Twenty-one dreary, and weary, trends still need to be discussed, so let’s keep the fire burning. The sooner we get through these, the sooner we can expose these charlatans once and for all.

So why do so many historians keep pegging this as a future trend, and keep poor LOLCat regressed in his past life? There are a number of reasons, but among the top three today are:

  • models may be few but most organizations don’t use the right one

    and even those organizations that have selected the right model don’t always apply it properly

  • compliance regulations make governance critical

    since SOX can put you in the Box with Fox!

  • investors want a return
    and they know a lack of governance won’t give them one

So What Does This Mean to You?

Governance Model

De-Centralized, Center-Led, Centralized, or Control Tower — which is right for your organization? The answer is all of them, depending on the situation.  For example, snow-clearing services should probably be de-centralized as it makes no sense to run them out of Houston, Texas or San Jose, California. IT Support should be center-led, as regional providers will probably give you the best price. Global contracts for your core product production should be centralized, as you need the volume for leverage and you need good supplier management. And it’s likely that a Control Tower model will be needed to manage the proper application of each model to each category it is suited to.

Fox in the Box

SOX can put your CEO and CFO in the box with fox if your company doesn’t make an acceptable effort to comply with the Sarbanes-Oxley Act of 2002. But this isn’t the only regulation that can get your company in hot-water. Labour regulations, environment regulations, etc. can all put your company at risk with unlimited (legal) liability in some cases. So companies have to make sure that the governance model takes into account compliance and supports the collection of all necessary data to insure that the organization doesn’t go foul of SOX or other regulations that could get it in hot, hot water.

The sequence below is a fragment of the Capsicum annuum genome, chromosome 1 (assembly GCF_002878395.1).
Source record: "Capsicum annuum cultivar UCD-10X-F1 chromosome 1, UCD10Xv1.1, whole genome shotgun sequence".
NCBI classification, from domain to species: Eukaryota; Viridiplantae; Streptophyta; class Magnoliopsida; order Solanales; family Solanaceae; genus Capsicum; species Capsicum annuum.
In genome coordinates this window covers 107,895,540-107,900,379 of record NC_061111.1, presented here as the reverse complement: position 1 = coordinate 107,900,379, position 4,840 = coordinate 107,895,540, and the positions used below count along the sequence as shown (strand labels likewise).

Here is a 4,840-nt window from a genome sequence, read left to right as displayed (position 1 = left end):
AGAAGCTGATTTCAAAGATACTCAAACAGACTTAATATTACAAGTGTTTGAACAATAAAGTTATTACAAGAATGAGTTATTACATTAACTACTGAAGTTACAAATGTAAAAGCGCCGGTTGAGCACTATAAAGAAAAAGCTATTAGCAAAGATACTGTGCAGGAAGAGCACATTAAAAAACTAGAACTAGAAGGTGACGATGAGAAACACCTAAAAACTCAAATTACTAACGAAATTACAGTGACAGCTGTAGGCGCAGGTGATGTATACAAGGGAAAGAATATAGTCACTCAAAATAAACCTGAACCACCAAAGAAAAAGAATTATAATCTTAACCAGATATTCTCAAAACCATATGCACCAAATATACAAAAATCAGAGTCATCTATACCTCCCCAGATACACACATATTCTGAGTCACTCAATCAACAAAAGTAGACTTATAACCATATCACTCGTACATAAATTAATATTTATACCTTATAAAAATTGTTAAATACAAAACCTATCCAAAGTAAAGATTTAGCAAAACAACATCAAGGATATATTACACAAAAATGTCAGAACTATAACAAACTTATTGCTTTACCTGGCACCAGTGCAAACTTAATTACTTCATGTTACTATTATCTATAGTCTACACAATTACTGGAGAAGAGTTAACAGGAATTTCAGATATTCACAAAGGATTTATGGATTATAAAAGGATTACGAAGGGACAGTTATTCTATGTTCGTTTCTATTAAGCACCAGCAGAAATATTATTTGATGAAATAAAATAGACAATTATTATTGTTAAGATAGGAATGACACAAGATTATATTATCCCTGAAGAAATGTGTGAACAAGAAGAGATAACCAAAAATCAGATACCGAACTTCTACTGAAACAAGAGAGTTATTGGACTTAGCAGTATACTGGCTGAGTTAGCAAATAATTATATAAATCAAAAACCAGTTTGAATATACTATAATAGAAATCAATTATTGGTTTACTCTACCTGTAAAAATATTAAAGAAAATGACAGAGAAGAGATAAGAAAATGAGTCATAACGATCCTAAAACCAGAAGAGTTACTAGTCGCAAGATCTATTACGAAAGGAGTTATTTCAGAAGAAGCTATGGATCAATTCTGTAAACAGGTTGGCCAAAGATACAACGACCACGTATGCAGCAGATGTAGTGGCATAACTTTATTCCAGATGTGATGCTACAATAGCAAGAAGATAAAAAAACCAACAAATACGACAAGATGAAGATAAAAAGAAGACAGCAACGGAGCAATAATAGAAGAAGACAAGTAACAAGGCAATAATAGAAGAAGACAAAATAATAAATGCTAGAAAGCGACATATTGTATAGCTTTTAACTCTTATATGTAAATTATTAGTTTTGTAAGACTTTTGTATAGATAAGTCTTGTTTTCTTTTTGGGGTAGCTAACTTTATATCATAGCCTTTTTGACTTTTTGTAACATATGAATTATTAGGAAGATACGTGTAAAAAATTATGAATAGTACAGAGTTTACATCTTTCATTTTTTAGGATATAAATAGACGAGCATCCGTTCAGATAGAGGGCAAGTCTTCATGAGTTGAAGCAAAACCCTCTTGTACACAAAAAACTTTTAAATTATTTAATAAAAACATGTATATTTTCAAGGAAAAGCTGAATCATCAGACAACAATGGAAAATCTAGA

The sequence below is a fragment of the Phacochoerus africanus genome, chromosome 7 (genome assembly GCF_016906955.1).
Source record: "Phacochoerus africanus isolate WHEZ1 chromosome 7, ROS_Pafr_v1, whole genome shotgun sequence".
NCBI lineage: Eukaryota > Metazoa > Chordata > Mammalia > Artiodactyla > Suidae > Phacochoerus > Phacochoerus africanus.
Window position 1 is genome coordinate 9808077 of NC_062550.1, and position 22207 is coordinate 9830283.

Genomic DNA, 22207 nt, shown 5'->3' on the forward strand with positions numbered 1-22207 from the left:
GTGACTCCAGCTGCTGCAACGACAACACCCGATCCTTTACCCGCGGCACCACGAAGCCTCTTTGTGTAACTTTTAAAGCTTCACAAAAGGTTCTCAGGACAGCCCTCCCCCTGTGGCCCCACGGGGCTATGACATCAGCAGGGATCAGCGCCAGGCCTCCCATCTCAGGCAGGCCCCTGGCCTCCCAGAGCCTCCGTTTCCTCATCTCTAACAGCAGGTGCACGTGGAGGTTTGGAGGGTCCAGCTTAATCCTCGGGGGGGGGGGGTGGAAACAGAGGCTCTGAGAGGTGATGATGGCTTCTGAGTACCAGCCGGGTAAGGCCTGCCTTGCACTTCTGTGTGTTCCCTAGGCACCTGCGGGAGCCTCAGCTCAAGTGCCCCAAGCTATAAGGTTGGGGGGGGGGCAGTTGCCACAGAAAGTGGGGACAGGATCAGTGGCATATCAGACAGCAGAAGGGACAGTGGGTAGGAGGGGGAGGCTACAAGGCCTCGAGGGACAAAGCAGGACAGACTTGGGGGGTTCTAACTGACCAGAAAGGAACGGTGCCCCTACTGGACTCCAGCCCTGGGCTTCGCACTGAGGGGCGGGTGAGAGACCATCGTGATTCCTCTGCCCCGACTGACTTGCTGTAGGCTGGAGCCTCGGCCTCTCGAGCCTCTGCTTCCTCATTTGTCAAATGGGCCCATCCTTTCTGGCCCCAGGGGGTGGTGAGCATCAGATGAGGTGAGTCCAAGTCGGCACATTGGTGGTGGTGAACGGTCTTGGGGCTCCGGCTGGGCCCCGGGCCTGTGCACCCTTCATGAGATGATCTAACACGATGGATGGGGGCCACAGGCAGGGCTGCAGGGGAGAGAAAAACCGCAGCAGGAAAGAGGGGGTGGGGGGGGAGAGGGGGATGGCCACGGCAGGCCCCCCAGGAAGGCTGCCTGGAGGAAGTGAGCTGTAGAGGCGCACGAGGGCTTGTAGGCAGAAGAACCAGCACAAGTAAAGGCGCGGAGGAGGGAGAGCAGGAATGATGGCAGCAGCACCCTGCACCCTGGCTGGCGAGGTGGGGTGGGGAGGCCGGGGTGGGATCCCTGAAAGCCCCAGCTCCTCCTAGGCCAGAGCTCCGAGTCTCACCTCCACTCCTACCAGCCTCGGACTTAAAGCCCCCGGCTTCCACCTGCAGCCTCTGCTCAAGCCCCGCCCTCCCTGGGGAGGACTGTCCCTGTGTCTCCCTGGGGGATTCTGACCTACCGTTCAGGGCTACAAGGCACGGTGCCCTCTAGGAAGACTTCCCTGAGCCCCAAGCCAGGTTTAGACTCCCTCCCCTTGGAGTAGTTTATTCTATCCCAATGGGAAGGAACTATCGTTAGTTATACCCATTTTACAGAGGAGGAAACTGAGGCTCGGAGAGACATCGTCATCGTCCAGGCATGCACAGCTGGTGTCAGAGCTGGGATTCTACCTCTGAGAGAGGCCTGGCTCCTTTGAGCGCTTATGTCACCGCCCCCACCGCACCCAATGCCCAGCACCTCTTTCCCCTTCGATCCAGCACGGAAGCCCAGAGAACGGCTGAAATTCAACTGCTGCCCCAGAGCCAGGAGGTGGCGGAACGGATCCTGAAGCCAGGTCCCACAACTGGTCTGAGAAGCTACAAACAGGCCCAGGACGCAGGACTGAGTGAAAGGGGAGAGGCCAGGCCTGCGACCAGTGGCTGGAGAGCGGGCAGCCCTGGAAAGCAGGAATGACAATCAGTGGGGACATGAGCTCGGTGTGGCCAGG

Greedy Investors

They want a return and won’t be satisfied until they get one. And unless you can convince them that you have things well in hand, you’ll have a group of very clingy monkeys on your back, weighing you down. So you want to make sure that you have good, documented, governance procedures that will keep them happy and keep hundreds of pounds of monkeys off of your back.

The Procurement Marketplace and the Power of Compliance

When it comes to Procurement, compliance is very important.

  • Non-Compliance with contracts is the biggest reason that 30% to 40% of negotiated savings never materializes.
  • Non-Compliance with standards and regulations often results in poor product quality, unusable inventory, or, even worse, seizure of goods by customs.
  • Non-Compliance with insurance and financial regulations could leave you on the hook for million dollar lawsuits and your CEO and CFO on the hook for criminal charges.

Compliance is also very hard to enforce in the average organization because your resources, time, and visibility is limited and it’s easy for anyone and everyone to fly under the radar whenever and however they want to.

But there is something you can do about it.

The Power of Compliance To find out, join Sourcing Innovation and Vinimaya at 13:30 PDT / 16:30 EDT / 20:30 BST this Thursday, October 16 for our webinar on The Procurement Marketplace and the Power of Compliance, hosted by Don Carrington and the doctor, where we will fill you in on how you can go about improving your organizational compliance.

Attendees will be the first to receive Sourcing Innovation’s New White Paper on The Procurement Marketplace and the Power of Compliance. Register now for The Procurement Marketplace and the Power of Compliance and get a leg up on your competition!